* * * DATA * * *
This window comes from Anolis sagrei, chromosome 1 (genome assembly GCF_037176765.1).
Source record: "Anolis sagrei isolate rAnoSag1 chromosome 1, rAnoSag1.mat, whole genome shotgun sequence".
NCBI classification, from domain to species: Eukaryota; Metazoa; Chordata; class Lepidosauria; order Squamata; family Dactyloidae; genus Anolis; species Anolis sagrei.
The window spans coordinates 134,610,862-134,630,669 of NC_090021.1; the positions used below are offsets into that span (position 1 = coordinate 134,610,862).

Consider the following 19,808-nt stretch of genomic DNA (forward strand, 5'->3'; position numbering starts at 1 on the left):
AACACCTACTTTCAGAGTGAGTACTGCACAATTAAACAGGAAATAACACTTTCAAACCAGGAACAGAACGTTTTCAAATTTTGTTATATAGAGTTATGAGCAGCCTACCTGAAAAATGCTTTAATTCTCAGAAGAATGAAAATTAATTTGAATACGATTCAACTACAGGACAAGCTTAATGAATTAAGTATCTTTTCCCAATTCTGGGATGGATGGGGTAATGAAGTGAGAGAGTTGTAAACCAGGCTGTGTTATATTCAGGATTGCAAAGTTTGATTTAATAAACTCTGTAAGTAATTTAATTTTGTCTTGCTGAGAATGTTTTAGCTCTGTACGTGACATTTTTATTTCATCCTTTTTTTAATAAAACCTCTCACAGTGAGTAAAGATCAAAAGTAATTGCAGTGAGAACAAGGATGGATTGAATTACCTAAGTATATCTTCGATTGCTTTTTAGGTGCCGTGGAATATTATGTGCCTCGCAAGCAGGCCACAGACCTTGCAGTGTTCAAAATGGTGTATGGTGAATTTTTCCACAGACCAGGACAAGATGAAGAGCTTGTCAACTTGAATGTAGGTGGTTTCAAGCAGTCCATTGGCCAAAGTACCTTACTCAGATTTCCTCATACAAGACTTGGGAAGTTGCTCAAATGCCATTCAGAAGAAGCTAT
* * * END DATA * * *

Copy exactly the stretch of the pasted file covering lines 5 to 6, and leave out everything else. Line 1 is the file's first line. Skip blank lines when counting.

Consider the following 19,808-nt stretch of genomic DNA (forward strand, 5'->3'; position numbering starts at 1 on the left):
AACACCTACTTTCAGAGTGAGTACTGCACAATTAAACAGGAAATAACACTTTCAAACCAGGAACAGAACGTTTTCAAATTTTGTTATATAGAGTTATGAGCAGCCTACCTGAAAAATGCTTTAATTCTCAGAAGAATGAAAATTAATTTGAATACGATTCAACTACAGGACAAGCTTAATGAATTAAGTATCTTTTCCCAATTCTGGGATGGATGGGGTAATGAAGTGAGAGAGTTGTAAACCAGGCTGTGTTATATTCAGGATTGCAAAGTTTGATTTAATAAACTCTGTAAGTAATTTAATTTTGTCTTGCTGAGAATGTTTTAGCTCTGTACGTGACATTTTTATTTCATCCTTTTTTTAATAAAACCTCTCACAGTGAGTAAAGATCAAAAGTAATTGCAGTGAGAACAAGGATGGATTGAATTACCTAAGTATATCTTCGATTGCTTTTTAGGTGCCGTGGAATATTATGTGCCTCGCAAGCAGGCCACAGACCTTGCAGTGTTCAAAATGGTGTATGGTGAATTTTTCCACAGACCAGGACAAGATGAAGAGCTTGTCAACTTGAATGTAGGTGGTTTCAAGCAGTCCATTGGCCAAAGTACCTTACTCAGATTTCCTCATACAAGACTTGGGAAGTTGCTCAAATGCCATTCAGAAGAAGCTAT